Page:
Backster's 1968 report in the International Journal of Parapsychology drew more than 7000 queries from scientists around the world, wanting more information. Most of the news media ignored Backster's work until the February 1969 edition of National Wildlife featured a story about this strange new effect.
Another event led Backster onto a different path. One evening he was about to feed a raw egg to his dog. He cracked the egg in preparation and as he did this noticed that one of his plant/polygraph mechanisms reacted quite violently. He decided to attach a store-bought raw egg to his equipment and his chart recorder indicated that it was pulsing with the same rhythms as a chicken embryo, with a frequency between 160 and 170 beats per minute. However the egg was unfertilized and when it was broken open there was absolutely no sign of a circulatory system. Backster appeared to have discovered the same force which has been noticed in Kirlian Photography.
After some years of experimenting Backster's work indicated that when connected to polygraph equipment plants register pleasure, fear and relief. They respond to the threatening intentions of other life forms that they are attuned to. This is where the term PRIMARY PERCEPTION evolved in relation to the apparent interconnectedness between organic and other living matter.
Furthermore it has now been firmly established that human cells respond in the same manner to various emotions displayed by their "host' body, even when these cells are miles from their "host". Human brain neurons (made up of cells) share a common consciousness with other human brain neurons via this "primary perception" which would explain why mind-to-mind contact in the form of Subjective Communication works so well. Rupert Sheldrake calls this a morphogenic field.
There appears to be a common life-force here which has yet to be identified and explained. We have discovered it, but we don't know what it is or how to use it....yet! It is like the discovery of electricity and magnetic fields. We were able to manipulate and use them in the 19th century but didn't even come close to understanding them until well into the 20th century. And 18th century people knew about them in the form of static electricity and lodestones. (Natural magnetic rock). So it has taken around 200 years to get magnetism and electricity up and running properly.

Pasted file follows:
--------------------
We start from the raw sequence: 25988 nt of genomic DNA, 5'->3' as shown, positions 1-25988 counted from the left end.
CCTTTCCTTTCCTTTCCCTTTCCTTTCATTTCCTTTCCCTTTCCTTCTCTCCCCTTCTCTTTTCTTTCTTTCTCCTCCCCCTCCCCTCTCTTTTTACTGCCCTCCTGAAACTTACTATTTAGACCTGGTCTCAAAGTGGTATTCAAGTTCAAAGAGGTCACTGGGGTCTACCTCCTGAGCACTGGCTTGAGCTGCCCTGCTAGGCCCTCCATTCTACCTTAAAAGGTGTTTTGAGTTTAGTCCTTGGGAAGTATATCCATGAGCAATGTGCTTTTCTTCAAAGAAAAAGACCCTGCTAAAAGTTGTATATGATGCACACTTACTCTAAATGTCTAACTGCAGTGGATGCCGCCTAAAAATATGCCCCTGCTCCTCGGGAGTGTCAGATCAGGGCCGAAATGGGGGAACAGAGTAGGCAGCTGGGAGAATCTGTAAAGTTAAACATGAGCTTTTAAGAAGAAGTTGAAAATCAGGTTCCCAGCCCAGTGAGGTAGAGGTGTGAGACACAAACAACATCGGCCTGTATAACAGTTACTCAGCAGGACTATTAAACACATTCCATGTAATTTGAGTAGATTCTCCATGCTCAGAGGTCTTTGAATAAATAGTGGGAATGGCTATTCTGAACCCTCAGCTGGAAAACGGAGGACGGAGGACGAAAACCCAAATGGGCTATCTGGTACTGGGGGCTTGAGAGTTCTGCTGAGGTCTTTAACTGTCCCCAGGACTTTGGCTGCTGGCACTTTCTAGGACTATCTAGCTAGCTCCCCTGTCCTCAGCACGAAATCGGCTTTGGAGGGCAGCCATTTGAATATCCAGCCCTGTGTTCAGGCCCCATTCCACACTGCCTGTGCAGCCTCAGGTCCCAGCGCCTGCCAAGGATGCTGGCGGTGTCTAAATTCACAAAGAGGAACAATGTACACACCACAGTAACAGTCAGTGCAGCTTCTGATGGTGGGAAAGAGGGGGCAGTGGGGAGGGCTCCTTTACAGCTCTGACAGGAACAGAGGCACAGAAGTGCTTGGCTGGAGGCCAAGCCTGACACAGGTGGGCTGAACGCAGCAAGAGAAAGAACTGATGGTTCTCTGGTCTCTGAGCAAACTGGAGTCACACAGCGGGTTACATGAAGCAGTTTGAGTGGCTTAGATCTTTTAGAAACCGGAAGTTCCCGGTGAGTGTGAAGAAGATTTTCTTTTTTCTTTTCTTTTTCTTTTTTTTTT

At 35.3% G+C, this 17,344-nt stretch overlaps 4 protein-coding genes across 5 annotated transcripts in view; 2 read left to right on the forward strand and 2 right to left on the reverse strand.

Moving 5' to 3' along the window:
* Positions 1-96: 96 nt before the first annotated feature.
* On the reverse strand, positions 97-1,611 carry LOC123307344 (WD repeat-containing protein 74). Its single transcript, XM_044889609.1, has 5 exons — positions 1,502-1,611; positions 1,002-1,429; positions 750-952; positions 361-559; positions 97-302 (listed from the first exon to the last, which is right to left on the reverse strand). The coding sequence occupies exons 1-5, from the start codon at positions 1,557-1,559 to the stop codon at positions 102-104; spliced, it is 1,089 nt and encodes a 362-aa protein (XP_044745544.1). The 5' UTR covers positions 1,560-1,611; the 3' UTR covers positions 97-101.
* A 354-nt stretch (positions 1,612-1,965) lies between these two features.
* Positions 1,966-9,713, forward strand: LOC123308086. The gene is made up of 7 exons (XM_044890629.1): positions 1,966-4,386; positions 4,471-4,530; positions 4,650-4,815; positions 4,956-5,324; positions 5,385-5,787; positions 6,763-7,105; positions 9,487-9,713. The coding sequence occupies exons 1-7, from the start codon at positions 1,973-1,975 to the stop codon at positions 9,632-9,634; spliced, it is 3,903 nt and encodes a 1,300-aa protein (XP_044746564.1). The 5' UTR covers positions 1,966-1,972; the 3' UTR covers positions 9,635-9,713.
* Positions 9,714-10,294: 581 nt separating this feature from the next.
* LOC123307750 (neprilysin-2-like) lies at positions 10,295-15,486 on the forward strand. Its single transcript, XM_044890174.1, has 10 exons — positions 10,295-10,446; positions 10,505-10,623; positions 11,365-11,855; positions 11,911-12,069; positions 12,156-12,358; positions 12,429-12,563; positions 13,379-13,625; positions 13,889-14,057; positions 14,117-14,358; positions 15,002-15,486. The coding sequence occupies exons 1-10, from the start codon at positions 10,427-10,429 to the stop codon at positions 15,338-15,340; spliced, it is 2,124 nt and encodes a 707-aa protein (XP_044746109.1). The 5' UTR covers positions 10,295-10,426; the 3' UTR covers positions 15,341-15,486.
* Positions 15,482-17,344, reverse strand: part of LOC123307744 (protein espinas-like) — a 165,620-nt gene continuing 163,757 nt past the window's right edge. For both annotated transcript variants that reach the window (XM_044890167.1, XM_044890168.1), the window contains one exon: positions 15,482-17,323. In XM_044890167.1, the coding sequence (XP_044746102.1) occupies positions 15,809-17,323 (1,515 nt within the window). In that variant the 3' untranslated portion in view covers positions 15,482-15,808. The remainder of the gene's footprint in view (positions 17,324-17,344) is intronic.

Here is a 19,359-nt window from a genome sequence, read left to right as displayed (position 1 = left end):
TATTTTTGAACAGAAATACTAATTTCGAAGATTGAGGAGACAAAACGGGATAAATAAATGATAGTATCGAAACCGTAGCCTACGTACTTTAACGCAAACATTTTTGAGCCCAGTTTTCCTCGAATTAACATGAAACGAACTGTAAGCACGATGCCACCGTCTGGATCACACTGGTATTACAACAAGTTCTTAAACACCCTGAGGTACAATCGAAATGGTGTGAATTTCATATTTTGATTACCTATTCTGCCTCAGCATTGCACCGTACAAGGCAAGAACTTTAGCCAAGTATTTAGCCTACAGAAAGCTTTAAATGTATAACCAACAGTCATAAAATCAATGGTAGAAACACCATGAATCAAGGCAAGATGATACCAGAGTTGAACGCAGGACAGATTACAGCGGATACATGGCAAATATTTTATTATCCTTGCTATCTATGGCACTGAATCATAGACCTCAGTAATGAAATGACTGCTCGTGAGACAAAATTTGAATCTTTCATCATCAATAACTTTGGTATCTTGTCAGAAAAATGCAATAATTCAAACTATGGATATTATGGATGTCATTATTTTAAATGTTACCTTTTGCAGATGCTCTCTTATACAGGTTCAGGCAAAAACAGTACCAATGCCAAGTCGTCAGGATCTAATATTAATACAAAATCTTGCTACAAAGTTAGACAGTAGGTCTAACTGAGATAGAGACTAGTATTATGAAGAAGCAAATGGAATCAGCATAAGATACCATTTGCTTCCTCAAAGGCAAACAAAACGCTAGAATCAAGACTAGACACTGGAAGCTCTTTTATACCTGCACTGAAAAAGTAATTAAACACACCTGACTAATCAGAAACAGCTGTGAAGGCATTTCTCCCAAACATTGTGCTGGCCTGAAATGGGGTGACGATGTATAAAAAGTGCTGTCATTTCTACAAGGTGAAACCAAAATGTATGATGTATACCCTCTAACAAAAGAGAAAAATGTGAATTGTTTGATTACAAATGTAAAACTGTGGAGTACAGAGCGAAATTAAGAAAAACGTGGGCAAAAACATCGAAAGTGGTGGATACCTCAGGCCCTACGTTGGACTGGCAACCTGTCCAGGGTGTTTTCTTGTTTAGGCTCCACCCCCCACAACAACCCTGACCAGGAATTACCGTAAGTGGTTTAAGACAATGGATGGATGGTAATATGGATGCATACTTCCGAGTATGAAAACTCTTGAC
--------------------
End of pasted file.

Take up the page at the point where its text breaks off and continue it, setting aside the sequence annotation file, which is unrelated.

The main problem with this primary perception business is that it only appears to work if the intent is genuine. It seems to be linked to survival and doesn't respond to play acting. Genuine sceptics also have a lot of trouble getting a response. In fact this applies to virtually all mind-power forces - if you believe in it .... it works!
The big problem with the investigation of primary perception is that it seems to work only when genuine emotional intent is involved or when there is a question of survival in living organisms. Scientists are having a hard time with it because results are not uniform and sometimes not even capable of being replicated. All other forces known to science can be reliably measured in any laboratory anywhere, which has the right equipment. Not so with the Backster Effect. So mainstream science understandably finds it hard to deal with.
There is one exception to this response-dropping factor .... and that is the death of human cells. The plants seem to respond consistently to the death of healthy human cells. At one point during Backsters experiments he was noticing that the polygraph would give irregular emotional responses which didn't seem to tie in with any of the tests being done. It took some time to discover what is was. There was a men's urinal next door to the lab. Every time it was flushed, the plant reacted. It was finally concluded that the disinfectant in the cistern was destroying cells in the body's excretions. But the strangest thing was that when the person using the urinal was aware of this effect there was no reaction from the plant!
There have been a multitude of tests by different researchers in an attempt to ascertain the effects of love and hate on plant systems and almost without exception they report that feelings of love toward a plant enhance its growth and wellbeing, something that every "green thumb" already knows!
Experiments of this kind with plants started long before Backster made his amazing polygraph discovery but did not make any substantial public impact until America's top lie detector expert announced his findings.
Meanwhile research goes quietly on - it will be most interesting to see just where it ends up!
James F. Coyle is the author of
Learn more in this fascinating video: The Secret Life of Telepathic Plants